The Spencer Mansion is a threat to player survival just as much as the zombies lurking within. Its corridors are laced with traps, notably including 2002’s additional area the Armour Key corridor, with its tightening walls and unsettling, spinning blade-equipped statue hellbent on destroying anyone in its path. Resident Evil’s over-the-shoulder remakes have excelled in maintaining the dread and suspense of their originals’ fixed camera angles. Blind corners, deep shadows, and sparse, selective, gloomy lighting have sustained the feeling of danger lurking just outside of view. There is no reason to assume Capcom can’t replicate the oppressiveness and claustrophobia of 2002’s Spencer Mansion in a modern, third-person over-the-shoulder remake. Furthermore, the advances in directional and 3D audio will only heighten the sense that there are immediate and irrepressible dangers lurking within the darkness; even if the player can’t see them, they’ll certainly hear them.
Successful remakes, then, don’t simply redeliver the same experience again. No, they cherry-pick the most evocative characteristics of the original and reinterpret and repackage into an experience that enhances those most cherished characteristics. The memory of the original is still strong, but there is something altogether new at play. Subtle changes to the Spencer Mansion were one of the principal successes of 2002’s remake; where solving a puzzle once yielded a weapon, it instead unleashed a monster. A once semi-comfortable yellow pulse must now be considered a touch-and-go health status. It’s a mechanism Capcom employed marvellously to keep revisiting players on their toes, forcing them to re-explore with newfound trepidation instead of relying on memory and nostalgia to see them through.
Another facet of successful remakes is their ability to overcome any shortcomings in the originals, and the original Resident Evil alongside its 2002 remake do share a fair amount of limitations. Most notably, the game’s infamous tank controls – loved and loathed in equal measure – were necessary at the time to direct Jill Valentine and Chris Redfield through the Spencer Mansion’s pre-rendered environments effectively. However, tank controls did not interact well with weapon aiming. Many an occasion was spent wasting bullets, spraying them wayward beyond the head of a lurching, slow motion zombie.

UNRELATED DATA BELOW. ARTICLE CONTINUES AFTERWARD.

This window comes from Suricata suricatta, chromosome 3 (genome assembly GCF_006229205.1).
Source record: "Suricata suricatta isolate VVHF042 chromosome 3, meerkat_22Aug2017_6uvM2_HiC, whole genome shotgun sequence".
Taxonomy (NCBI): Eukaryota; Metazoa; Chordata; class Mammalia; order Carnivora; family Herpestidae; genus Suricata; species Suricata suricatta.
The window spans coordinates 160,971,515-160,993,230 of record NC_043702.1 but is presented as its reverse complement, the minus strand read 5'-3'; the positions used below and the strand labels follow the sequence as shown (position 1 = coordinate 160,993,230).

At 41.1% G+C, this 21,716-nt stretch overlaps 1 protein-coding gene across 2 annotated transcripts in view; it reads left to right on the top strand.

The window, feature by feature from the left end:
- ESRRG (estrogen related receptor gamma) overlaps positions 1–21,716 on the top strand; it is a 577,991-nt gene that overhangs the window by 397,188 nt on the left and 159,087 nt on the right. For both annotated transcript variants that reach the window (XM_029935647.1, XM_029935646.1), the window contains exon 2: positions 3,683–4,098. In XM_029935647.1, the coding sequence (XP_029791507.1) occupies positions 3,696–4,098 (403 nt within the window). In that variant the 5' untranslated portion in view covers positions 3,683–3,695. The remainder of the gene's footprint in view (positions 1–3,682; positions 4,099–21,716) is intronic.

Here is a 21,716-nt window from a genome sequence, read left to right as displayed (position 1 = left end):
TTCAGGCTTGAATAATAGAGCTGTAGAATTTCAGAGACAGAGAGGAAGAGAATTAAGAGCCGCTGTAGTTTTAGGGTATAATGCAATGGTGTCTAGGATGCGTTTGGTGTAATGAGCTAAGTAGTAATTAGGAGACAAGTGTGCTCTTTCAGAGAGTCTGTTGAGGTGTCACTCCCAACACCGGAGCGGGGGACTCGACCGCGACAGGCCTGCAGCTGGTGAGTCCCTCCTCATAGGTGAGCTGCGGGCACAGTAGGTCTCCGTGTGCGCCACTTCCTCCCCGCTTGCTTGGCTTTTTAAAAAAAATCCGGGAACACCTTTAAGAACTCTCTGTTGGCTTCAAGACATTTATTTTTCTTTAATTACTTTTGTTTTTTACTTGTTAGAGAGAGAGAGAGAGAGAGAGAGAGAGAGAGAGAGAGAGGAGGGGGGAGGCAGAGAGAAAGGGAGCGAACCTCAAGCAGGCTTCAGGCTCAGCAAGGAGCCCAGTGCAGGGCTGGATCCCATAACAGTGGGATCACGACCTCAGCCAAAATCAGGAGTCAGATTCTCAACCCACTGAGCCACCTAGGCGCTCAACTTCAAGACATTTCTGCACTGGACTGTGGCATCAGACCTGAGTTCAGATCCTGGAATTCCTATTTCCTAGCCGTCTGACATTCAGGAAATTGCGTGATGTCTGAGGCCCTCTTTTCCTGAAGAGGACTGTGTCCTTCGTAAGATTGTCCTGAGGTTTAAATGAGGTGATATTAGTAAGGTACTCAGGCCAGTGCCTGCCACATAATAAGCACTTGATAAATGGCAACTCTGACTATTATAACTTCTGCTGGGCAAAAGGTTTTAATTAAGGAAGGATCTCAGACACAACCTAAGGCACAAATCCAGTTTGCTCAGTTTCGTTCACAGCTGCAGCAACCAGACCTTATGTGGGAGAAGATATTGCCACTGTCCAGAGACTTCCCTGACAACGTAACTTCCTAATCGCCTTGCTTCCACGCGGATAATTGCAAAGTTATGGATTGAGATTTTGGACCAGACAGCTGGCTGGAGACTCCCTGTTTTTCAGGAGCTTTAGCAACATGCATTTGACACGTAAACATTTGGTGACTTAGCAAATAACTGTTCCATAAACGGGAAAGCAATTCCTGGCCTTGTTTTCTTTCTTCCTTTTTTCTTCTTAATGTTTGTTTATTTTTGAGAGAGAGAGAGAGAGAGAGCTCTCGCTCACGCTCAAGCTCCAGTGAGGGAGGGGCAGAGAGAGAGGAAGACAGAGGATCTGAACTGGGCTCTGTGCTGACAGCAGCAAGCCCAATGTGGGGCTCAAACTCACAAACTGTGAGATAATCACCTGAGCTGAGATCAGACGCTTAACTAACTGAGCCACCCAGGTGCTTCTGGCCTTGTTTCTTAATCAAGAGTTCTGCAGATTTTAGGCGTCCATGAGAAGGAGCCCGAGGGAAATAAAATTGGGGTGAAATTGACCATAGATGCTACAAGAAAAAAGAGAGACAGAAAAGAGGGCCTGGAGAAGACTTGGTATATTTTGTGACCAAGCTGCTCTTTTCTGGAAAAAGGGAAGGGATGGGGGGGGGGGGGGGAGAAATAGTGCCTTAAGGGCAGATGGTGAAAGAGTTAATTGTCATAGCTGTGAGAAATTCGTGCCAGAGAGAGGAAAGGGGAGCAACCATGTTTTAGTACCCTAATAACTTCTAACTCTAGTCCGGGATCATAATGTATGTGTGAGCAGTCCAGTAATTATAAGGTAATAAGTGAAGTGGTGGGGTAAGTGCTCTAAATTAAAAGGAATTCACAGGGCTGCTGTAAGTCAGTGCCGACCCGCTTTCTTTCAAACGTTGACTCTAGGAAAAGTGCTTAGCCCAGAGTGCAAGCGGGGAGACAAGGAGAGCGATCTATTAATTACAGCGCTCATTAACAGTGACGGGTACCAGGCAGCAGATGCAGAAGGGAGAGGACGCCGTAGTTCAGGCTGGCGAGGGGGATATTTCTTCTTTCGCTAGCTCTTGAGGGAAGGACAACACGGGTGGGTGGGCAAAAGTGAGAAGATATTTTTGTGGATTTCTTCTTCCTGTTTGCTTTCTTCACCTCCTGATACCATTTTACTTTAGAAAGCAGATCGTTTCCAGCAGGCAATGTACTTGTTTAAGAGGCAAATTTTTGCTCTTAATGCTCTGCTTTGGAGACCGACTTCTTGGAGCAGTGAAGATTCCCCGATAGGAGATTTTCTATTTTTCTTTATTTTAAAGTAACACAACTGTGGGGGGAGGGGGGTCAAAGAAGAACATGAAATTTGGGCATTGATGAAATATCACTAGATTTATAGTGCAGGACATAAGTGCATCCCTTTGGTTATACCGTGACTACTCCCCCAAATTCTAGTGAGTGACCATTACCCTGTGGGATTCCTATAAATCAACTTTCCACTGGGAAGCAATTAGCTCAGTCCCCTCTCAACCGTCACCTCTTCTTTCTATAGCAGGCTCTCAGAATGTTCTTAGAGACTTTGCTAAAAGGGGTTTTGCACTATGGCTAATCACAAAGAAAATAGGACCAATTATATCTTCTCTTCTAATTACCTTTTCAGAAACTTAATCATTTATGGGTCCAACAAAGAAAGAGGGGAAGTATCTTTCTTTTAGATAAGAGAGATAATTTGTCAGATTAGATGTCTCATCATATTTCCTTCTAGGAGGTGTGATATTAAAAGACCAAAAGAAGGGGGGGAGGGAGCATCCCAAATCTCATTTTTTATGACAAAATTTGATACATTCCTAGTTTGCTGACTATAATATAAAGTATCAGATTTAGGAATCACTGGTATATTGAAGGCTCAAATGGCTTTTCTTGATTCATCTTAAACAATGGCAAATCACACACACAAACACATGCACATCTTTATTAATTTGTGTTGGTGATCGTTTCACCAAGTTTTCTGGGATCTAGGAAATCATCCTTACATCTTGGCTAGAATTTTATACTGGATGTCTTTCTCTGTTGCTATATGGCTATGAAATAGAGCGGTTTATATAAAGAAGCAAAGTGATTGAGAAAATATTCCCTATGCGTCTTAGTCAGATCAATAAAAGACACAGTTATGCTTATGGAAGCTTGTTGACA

This shortcoming perhaps added to the tension of every encounter, although it’s doubtful this is what Capcom intended as instead of persevering with every cumbersome encounter in the 1996 original fleeing became the most viable option, this avoiding frustration rather escaping a situation through fear. The aforementioned Crimson Heads in the 2002 remake – fiercer, more intelligent, faster moving undead foes, reanimating from the corpses of regular zombies if it isn’t burned or beheaded – were introduced to rectify this issue. With scant resources, the choice to fight or flee wasn’t based purely on whether one had the patience to persist with the game’s unwieldy shooting anymore, although the viability of running away due to struggling with weapon aiming remained unfixed. A third-person, over-the-shoulder perspective would undoubtably eradicate the chances of frustrating zombie encounters altogether.
Those fixed camera angles also had a habit of obscuring fundamental visual information too, making progression unfairly difficult or time consuming. Even with 2002’s texturally revamped remake, superseding the limited power of the PlayStation with higher resolutions and improved graphics achievable on the GameCube, there were still times when it was hard to pinpoint exactly where to go. The visuals of the 1996 original haven’t aged especially well either. They’re not bad by any stretch, but whilst the 2002 remake’s subsequent HD remaster presents the same 3D models superimposed onto pre-rendered backgrounds, replenished with revised real-time lighting and a strong contrast between the game’s sparse light sources and shadow detail, there remains the overriding sense that the Spencer Mansion could be even more immersive if translated into a 3D environment.
2002’s Resident Evil remake is already a solid re-envisioning of the 1996 classic, but what the over-the-shoulder remakes of the modern era prove is that there’s massive scope for further revitalisation.